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NIU approves 2 percent tuition increase

Published: Friday, June 21, 2013 8:32 a.m. CDT • Updated: Friday, June 21, 2013 9:22 a.m. CDT

DeKALB – Northern Illinois University has shifted from a state-funded university to a state-assisted one, in President John Peters' view.

The state has allocated about $93 million to NIU for the fiscal year that starts July 1, roughly the same amount the school received for the fiscal year about to end. Considering that Gov. Pat Quinn wanted to slash higher education funding, the outgoing NIU president said he was delighted at the school's level of funding.

"We had a flat budget, which was a miracle," said Peters, who will retire June 30.

On Thursday, NIU's Board of Trustees approved tuition rate increases of 2 percent that will affect new in-state undergraduate students and existing graduate-level students — about 28 percent of students. NIU's enrollment is usually around 22,000 students.

State funds will represent 20 percent of the university's expected $453.9 million in revenue for the upcoming school year. NIU officials have said this is the same amount of state funding received in 1995.

As state funding has dwindled, Peters said student enrollment and retention has been essential, but up to a point.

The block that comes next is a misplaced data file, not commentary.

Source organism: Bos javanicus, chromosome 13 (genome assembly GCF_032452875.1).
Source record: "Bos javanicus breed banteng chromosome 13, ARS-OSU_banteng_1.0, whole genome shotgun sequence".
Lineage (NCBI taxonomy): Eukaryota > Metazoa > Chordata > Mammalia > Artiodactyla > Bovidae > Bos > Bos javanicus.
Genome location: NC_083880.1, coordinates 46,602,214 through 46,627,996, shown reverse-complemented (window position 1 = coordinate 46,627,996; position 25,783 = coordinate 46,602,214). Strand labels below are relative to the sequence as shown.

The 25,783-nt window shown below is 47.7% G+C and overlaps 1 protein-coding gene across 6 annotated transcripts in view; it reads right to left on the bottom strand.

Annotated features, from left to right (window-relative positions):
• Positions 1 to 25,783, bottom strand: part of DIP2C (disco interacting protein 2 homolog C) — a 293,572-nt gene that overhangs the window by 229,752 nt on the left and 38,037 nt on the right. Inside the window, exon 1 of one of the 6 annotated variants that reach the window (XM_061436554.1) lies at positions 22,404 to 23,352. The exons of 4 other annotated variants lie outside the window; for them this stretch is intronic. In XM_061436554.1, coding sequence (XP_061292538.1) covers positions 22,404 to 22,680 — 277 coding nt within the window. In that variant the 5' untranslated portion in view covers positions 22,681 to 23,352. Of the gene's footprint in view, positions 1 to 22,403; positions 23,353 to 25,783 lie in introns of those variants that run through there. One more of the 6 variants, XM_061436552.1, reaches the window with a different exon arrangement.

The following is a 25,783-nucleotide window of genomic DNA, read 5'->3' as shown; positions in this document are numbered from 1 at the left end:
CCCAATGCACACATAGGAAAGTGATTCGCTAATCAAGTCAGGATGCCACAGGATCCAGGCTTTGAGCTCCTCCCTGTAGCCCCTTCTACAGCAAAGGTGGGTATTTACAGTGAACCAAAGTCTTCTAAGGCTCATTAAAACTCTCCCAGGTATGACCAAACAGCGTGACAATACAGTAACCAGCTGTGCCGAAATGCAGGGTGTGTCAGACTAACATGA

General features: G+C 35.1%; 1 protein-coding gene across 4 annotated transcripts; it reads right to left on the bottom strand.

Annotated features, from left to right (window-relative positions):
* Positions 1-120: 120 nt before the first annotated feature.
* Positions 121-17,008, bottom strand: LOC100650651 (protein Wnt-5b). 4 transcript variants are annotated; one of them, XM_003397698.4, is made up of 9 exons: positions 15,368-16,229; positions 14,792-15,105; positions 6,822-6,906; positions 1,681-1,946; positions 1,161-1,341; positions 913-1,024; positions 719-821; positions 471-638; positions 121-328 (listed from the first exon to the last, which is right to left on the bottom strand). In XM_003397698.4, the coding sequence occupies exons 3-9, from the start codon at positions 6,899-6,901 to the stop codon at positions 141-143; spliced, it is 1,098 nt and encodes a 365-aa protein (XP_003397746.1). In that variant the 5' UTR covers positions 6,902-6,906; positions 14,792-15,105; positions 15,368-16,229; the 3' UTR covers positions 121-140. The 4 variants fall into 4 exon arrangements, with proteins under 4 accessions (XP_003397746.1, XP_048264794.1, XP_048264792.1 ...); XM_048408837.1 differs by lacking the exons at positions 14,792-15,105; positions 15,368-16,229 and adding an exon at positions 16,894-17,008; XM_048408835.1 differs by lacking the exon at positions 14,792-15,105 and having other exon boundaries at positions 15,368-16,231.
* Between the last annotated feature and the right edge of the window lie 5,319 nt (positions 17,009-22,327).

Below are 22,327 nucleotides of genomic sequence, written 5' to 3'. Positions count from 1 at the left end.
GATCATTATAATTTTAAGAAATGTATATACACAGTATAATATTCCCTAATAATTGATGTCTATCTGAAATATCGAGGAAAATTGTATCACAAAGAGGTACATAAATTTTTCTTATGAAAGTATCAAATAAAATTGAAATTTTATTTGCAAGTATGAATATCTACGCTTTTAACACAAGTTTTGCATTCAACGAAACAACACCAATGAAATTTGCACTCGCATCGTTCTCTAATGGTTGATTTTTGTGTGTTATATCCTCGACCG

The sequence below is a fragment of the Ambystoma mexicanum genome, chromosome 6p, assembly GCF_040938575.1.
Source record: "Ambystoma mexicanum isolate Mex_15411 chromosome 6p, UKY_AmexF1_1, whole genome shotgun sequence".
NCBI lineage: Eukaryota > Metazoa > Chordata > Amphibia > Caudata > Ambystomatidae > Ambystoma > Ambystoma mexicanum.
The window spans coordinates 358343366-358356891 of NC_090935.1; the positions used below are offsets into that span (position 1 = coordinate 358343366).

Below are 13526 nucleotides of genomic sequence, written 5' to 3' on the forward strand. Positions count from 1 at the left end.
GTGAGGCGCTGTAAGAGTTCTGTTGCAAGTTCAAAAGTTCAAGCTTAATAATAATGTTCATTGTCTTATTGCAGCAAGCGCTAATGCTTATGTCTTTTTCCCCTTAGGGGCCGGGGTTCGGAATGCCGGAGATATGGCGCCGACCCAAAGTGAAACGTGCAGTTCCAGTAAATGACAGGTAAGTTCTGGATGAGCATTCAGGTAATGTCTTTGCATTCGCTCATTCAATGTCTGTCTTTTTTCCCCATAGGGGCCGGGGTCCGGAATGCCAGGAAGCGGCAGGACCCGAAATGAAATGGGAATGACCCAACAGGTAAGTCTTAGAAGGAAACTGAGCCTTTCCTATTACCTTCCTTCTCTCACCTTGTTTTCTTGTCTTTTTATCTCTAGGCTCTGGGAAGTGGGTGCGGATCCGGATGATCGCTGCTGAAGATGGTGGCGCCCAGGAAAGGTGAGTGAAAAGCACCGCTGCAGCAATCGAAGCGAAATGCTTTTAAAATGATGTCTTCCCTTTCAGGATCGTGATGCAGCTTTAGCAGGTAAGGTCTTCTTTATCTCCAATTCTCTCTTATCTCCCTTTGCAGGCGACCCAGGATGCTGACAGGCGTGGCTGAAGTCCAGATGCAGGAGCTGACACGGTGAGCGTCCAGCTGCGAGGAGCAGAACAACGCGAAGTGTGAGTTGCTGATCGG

"As a state institution, our tuition costs are directly correlated to state support for NIU's operating budget," Peters said during the meeting. "We cannot possibly, and would not raise tuition to offset the state's delinquency and support levels, nor should we ever contemplate that."

Steve Cunningham, acting executive vice president of business, said the tuition increase is based on many factors, including state funding, operating costs and economic indicators.

"We're looking at a period of conservative tuition increases because of the economy," Cunningham said. "We have low inflation in the economy. Students – affordability and access are very important. We're trying to stabilize our rate of growth in tuition."

Tuition is based on the number of credit hours a student takes. Under the proposed increase, an in-state student taking 15 credit hours would pay $302.39 a credit hour, while an out-of-state student would pay $604.77. Graduate students would pay $342.33 a credit hour, while law students will pay $650.99 a credit hour.

Without taking into account any fees or room and board charges, an in-state undergraduate student taking 15 credit hours in the fall and spring will pay $9,071.70 annually.

In-state freshmen at University of Illinois at Urbana-Champaign will pay an expected $11,834 in tuition for the 2013-14 academic year while Southern Illinois University-Carbondale will charge students $8,415 for the year.

Public universities in Illinois are subject to the state's Truth-in-Tuition policy, which locks in a tuition rate for nine semesters. If a student doesn't graduate by the end of that period, for the next three semesters they will be charged tuition rates paid by students who enrolled one year after them.

NIU officials said the policy — which does not cover graduate, law and out-of-state students — requires them to anticipate costs and funding for the next five years.

"The problem in setting tuition that we have to set the rate that will accommodate these students for the life of their stay here," Peters said after the meeting. "... You have to figure inflation and everything else in there, so you're taking a guess."

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